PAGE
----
Science Tuesday: Wibbly-Wobbly, Timey-Wimey, and the Oldest Map of the New World.

Hello Aledans! I’ve been a busy bee this week, but I have all your sciencey goodness to satisfy that craving I can see in your eyes. There’s even a bit of Dr Who related mischief in it. Enjoy!

Honeybee, by Fir0002 [GFDL 1.2 (], via Wikimedia Commons
Honeybee, by Fir0002 [GFDL 1.2 (, via Wikimedia Commons
Bee colony deaths tied to pesticides in pollen: The collapse of millions of beehives in North America has been linked to an intricate web of chemicals found in pollen sprayed with pesticide, according to a study. Researchers from the University of Maryland and the Department of Agriculture collected pollen from seven kinds of crops along the East Coast where Colony Collapse Disorder has been particularly prevalent and fed them to healthy bees, which were then more likely to become infected with a parasite known to cause CCD. Pollen samples contained an average of nine types of pesticides, the scientists found.

New species of tiny clam found along Pacific: A new species of tiny clam has been found living in sea urchin spines along the Pacific Coast. The clam has been dubbed Waldo arthuri, said invertebrate zoologist Paul Valentich-Scott of the Santa Barbara Museum of Natural History, whose colleague found the clam in the mid-1980s but could not identify it.

Dust cloud from meteor blast over Russia leaves lasting impression: A bus-sized meteor that exploded above Chelyabinsk, Russia, in February left a lingering dust cloud in Earth’s atmosphere, NASA scientists say. Researchers tracked the cloud for months using NASA’s Suomi NPP satellite. “Indeed, we saw the formation of a new dust belt in Earth’s stratosphere, and achieved the first space-based observation of the long-term evolution of a bolide plume,” said Nick Gorkavyi, an atmospheric physicist with NASA’s Goddard Space Flight Center who led the study.

Dream Chaser space plane aces ground tests: The privately built Dream Chaser space plane — which officials hope will one day take astronauts to and from the International Space Station — has passed several key tests. “The dedicated Dream Chaser team has been putting the test spacecraft through comprehensive integrated testing on the runway, ramps and hangar of the historic California site, finding issues on the ground and addressing them in preparation for upcoming free flights,” said NASA’s Cheryl McPhillips, who is working with the plane’s maker, Sierra Nevada, as part of NASA’s Commercial Crew Integrated Capability program. Testing took place at NASA’s Dryden Flight Research Center in Southern California.

Simulated ball lightning gives clues to actual phenomenon: To better understand ball lightning, researchers at the U.S. Air Force Academy have created a form of the phenomenon in the lab, maintaining them for nearly a half second. Building on previous research, the team manipulated conditions to get the balls to last as long as possible. “Our research showed that there was still room to increase the lifetime and we’re in the process of further reaching those conditions,” said Mike Lindsay, who led the study.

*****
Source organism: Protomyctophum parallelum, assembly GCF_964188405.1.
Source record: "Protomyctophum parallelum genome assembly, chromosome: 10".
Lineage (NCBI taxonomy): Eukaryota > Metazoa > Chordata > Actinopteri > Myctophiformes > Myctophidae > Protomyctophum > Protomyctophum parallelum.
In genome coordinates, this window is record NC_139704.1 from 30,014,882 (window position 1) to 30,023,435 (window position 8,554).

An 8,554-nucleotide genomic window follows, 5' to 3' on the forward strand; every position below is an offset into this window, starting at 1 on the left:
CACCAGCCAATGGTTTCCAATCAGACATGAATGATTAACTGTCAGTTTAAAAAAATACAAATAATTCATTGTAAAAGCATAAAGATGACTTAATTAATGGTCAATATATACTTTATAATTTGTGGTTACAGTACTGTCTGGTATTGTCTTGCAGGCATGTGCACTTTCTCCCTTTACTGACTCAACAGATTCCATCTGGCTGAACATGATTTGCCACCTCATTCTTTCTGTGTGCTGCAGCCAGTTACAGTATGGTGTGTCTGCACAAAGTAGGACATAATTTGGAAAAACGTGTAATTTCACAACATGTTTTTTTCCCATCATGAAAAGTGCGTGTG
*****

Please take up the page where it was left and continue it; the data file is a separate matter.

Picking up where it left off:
Remains found in Irish bog date back 4,000 years: A 4,000-year-old mummified body found in a bog in Ireland could be the oldest “bog body” ever found in the world. Researchers performed radiocarbon tests on the remains, unearthed two years ago in the Cul na Mona bog in Cashel, and examined the peat and a wooden stake found with it to date it to 2,000 B.C.

Spice trade may have reached as far as Israel 3,000 years ago: Traces of cinnamon have been found inside 3,000-year-old flasks in Israel. Researchers examined 27 flasks from five dig sites, finding cinnamaldehyde, which gives the spice its flavor, in 10 of them, suggesting “the intriguing possibility that long-range spice trade from the Far East westward may have taken place some 3,000 years ago,” researchers wrote in a report set to be published in Mediterranean Archaeology and Archaeometry.

Researchers: Ancient Egyptians used meteorite iron as jewelry: Ancient Egyptians considered meteorite iron a precious metal and used it in jewelry, research by the University College London suggests. “Iron beads were strung into a necklace together with other exotic minerals such as lapis lazuli, gold and carnelian, revealing the status of meteoritic iron as a special material on a par with precious metal and gem stones,” according to a report in the Journal of Archaeological Science.

Atlantic Ocean iron plume surprises researchers: A prolific plume of iron rising up from the Atlantic seafloor has researchers scratching their heads. “We had never seen anything like it,” said Woods Hole Oceanographic Institute scientist Mak Saito, lead author of the study. “We were sort of shocked. There’s this huge bull’s-eye right in the middle of the South Atlantic Ocean. We didn’t quite know what to do with it, because it went contrary to a lot of our expectations.” Until this find, the Atlantic Ocean hadn’t been known to produce much iron.

Puzzling sea-level dip in 2010 may be solved: A drop in sea levels by 0.28 inches in 2010 perplexed scientists who had seen a steady rise since 1993. Now, one researcher thinks he knows why. An unusual amount of rain fell in Australia in 2010-2011, filling up a typically dry basin that never drained back into the ocean, said John Fasullo, a National Center for Atmospheric Research climate scientist. “Monitoring climate is intimately tied to monitoring sea level. So understanding why you would have this brief hiatus in sea-level rise is really key to our understanding of the climate system and being able to monitor the system,” he said.

Massive volcanic activity seen on Jupiter moon Io: Plumes of lava from massive eruptions have been seen on Jupiter’s volcano-covered moon Io. The Keck II telescope in Hawaii on Thursday spied fountains of spewing molten rock over 12 square miles. “We try to look at Io at every opportunity in the hope of seeing something like this. This time we got lucky,” said NASA’s Ashley Davies of the Jet Propulsion Laboratory in Pasadena, Calif.

Vikings weren’t the first to find Faroe Islands, archaeologists say: Vikings weren’t the first to colonize the Faroe Islands, which are considered the stepping stone to the discovery of North America, researchers say. Archaeologists have uncovered clues pointing to settlers on the Faroes, between Norway and Iceland, 300 to 500 years before the Vikings landed in the ninth century. “Although we don’t know who the people were that settled here and where they came from, it is clear that they did prepare peat for use by cutting, drying and burning it, which indicates they must have stayed here for some time,” said Simun Arge, a researcher at the National Museum of the Faroe Islands.